I suppose if we were honest, by the time we reached Papa Westray both Antony and I were already just a little bit weirded out. It had been a beautiful day, and we'd cycled up the length of the larger Orcadian island of Westray, stopping only to boil up cockles on a perfect white sand beach and visit an archaeological site at the Knowe of Skea. Here affable archaeologists (mind you, have you ever met one who wasn't affable?) gave of their time to tell us about the dig. It was iron-age sacred site of some kind: the corpses of 127 people, bound and interred in the walls of a series of buildings used for metalworking. "Basically," our guide told us, "these people were metal-bashing while granny rotted in the wainscoting."
There was no one besides us on the ferry across to Papay, as it's locally known. Antony chatted with our genial Charon, while I observed the bank of sea mist, which, having remained offshore throughout the day, was now oozing in. At Moclett Pier a lady was waiting in her car. She wore a blue tunic, and took receipt of a prescription from the ferryman. "Do you want a lift up to Beltane House?" she asked, but we declined. Fiona was, it transpired, our hostess, as well as the district nurse. "And will chicken be all right for supper, because he's got it on?" Chicken, we conceded, would be fine.
We traversed a dwarfish golf course with only one hole and crossed by the shore of the Loch of St Tredwell. This was the uttermost end of Orkney, with nothing due north of it save for Fair Isle, where men are men and jumpers are nervous. Papay is a diminutive island, four miles long and barely a mile wide in places, but it supports a big history. St Tredwell, the remains of whose chapel stand beside the loch, was one of the "holy virgins" who accompanied St Boniface on his mission to convert the Picts. Apparently, when some venal fellow saw fit to complement the nascent saint on her fine eyes, she responded by tearing them out and sending them to him stuck on a bodkin. How's that for anti-vanity!
There's Tredwell and there's the Traills, who for centuries were the lairds of Papay. Their big pile, which pinions down the middle of the island with its austere vernacular chunkiness, is dubbed "Holland", because of some Traill's dubious notion that this green lozenge resembled the fertile polders of the Netherlands. The Traills were your typical vile, Highland landowners, racking the rents of their tenants and putting them to work on the noisome and foul business of kelp-making. The Traills are long-since gone, but their legacy remains all over the island in the form of abandoned crofts, many of them falling to pieces. Of course, Antony can't see an abandoned croft without wanting to re-tenant it.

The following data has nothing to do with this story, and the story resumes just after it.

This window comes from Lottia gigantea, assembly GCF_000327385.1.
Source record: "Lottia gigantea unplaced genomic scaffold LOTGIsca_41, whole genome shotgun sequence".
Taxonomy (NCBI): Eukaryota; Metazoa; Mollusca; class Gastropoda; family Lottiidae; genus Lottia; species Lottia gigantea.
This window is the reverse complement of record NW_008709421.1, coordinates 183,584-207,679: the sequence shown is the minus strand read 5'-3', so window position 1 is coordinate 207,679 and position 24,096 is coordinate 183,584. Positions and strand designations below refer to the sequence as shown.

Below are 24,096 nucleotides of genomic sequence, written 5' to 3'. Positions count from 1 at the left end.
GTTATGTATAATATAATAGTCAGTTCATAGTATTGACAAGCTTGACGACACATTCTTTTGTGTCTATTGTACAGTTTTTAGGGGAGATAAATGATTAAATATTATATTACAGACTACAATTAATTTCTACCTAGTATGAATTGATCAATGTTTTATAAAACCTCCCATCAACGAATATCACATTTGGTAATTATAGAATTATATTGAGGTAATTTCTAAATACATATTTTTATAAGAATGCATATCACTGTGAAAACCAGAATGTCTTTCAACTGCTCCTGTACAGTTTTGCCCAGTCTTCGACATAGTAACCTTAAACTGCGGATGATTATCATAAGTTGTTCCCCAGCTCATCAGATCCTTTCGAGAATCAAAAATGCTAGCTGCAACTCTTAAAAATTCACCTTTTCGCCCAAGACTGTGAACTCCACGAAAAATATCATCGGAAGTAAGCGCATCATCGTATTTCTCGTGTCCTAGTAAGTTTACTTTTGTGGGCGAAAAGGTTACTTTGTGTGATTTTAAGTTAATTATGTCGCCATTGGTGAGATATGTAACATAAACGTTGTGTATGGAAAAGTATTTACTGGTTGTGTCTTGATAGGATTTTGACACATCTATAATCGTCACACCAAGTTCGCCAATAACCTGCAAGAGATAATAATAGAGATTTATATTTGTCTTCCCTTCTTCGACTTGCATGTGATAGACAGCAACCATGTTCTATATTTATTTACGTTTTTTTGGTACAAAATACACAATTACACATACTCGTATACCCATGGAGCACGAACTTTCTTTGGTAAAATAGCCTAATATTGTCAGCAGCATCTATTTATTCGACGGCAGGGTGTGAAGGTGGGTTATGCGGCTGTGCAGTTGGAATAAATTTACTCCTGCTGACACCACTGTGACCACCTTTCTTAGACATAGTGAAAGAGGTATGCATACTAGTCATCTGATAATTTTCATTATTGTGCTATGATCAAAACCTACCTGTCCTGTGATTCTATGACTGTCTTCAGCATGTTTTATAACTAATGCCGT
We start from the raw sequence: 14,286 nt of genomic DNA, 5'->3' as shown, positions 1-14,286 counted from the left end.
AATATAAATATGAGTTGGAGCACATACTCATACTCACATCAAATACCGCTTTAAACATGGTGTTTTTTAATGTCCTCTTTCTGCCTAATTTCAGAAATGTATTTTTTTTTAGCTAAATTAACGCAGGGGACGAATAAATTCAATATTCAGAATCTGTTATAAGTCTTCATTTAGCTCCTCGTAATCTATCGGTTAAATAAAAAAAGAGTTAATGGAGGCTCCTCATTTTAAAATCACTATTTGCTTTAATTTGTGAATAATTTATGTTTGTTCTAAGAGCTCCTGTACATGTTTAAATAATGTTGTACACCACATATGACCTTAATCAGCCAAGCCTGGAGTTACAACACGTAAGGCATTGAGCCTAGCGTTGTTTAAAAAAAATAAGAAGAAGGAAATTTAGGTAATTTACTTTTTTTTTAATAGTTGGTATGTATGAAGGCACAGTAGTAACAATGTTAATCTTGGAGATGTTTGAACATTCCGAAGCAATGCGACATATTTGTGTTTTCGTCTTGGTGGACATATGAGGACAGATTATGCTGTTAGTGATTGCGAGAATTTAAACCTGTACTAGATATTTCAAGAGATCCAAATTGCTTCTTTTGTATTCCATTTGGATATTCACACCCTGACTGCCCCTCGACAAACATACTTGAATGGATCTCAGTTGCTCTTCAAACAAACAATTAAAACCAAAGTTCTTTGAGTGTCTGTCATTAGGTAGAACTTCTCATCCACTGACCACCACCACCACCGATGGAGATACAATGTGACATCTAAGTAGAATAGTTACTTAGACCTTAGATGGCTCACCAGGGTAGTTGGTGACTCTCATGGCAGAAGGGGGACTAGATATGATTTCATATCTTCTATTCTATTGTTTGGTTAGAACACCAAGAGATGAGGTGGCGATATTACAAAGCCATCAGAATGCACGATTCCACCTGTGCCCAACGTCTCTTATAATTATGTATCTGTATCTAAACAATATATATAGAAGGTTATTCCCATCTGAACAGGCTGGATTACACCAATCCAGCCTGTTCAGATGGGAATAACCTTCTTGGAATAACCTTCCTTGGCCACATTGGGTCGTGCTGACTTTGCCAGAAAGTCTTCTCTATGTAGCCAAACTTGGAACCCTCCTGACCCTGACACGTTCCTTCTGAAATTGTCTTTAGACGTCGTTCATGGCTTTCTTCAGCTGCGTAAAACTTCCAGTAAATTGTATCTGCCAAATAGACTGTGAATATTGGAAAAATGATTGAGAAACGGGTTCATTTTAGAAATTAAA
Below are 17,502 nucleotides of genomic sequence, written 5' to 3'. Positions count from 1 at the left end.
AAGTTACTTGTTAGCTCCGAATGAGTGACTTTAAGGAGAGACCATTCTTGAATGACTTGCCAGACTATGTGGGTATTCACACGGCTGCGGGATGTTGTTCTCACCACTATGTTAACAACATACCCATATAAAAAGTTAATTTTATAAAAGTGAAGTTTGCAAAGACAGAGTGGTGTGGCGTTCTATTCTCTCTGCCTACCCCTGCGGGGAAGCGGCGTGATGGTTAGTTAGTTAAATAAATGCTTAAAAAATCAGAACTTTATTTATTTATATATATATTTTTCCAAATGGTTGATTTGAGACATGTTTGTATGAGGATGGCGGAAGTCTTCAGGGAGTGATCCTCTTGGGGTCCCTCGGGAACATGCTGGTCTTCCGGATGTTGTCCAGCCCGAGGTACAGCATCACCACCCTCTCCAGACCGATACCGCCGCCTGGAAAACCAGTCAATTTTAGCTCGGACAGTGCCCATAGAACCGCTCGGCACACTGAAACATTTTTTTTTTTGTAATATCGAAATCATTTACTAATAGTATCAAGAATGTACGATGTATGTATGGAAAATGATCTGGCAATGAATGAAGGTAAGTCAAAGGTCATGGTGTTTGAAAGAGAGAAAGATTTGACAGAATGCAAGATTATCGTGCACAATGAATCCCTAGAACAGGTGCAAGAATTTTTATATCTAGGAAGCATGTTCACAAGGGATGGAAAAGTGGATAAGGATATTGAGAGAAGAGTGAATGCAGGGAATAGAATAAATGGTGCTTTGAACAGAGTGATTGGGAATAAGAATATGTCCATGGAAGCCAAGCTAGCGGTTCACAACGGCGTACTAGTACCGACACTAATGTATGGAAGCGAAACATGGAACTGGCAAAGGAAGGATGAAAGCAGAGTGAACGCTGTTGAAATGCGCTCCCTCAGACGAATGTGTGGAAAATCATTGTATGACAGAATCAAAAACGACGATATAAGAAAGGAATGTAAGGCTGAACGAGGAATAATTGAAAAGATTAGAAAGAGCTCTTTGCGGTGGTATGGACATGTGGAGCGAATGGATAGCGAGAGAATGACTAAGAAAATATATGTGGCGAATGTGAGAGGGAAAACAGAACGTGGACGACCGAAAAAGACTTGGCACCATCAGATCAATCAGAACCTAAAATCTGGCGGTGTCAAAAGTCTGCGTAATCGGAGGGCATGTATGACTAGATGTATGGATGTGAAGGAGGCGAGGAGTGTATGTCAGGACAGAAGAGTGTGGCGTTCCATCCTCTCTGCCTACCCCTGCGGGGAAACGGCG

So, Antony rummaged around in a tumbledown cabin, while I sat and smoked. He emerged with some lurid recipe books from the 195os, featuring Day-Glo illustrations of vegetarian cutlets. Oh, and there was also a needlework guide. Finally we reached Beltane House, a B&B-cum-hostel run by the island Co-op, to find that "he", our culinary nemesis, was waiting with the chicken. Lots of chicken and lots of gravy - boat after boat of it sailed to our table and slathered itself over croft-sized mounds of potatoes and chapels of roast fowl. After a wedge of gateaux leaking refined sugar, we called for mercy and set out to burn some of the calories off.
The sea mist had rolled right in by now, and the windsock at the dinky little airport (the shortest scheduled flight in the world is from Westray to Papa Westray: 2 minutes), hung limp in the gloaming. Apart from "him" and "her" at Beltane House we'd met no one on the island. We wandered through the farms, past old threshing barns. Even the cattle in the fields looked like isolated figures: all of them cut off from the herd. At this latitude it never really gets dark at night at this time of year, only eerie. We came upon St Boniface's, an austere little kirk on the seashore, foursquare, its churchyard planted thick with carious headstones.
"I've got to admit," Antony's normally resolute basso dropped to a whisper, "that this place is starting to get to me." I peered in through the grimy window and stared at the kirk's interior, then turned to my companion: "Would it get to you more," I said levelly "if I told you that my dead parents were sitting in one of the pews in there talking to St Tredwell?"
"Yeah, OK," he conceded. "That is a seriously disturbing image."
"Not for St Tredwell," I laughed maniacally, "or me for that matter. It's you she wants. I told you not to take that needlework guide from the croft."Reuse content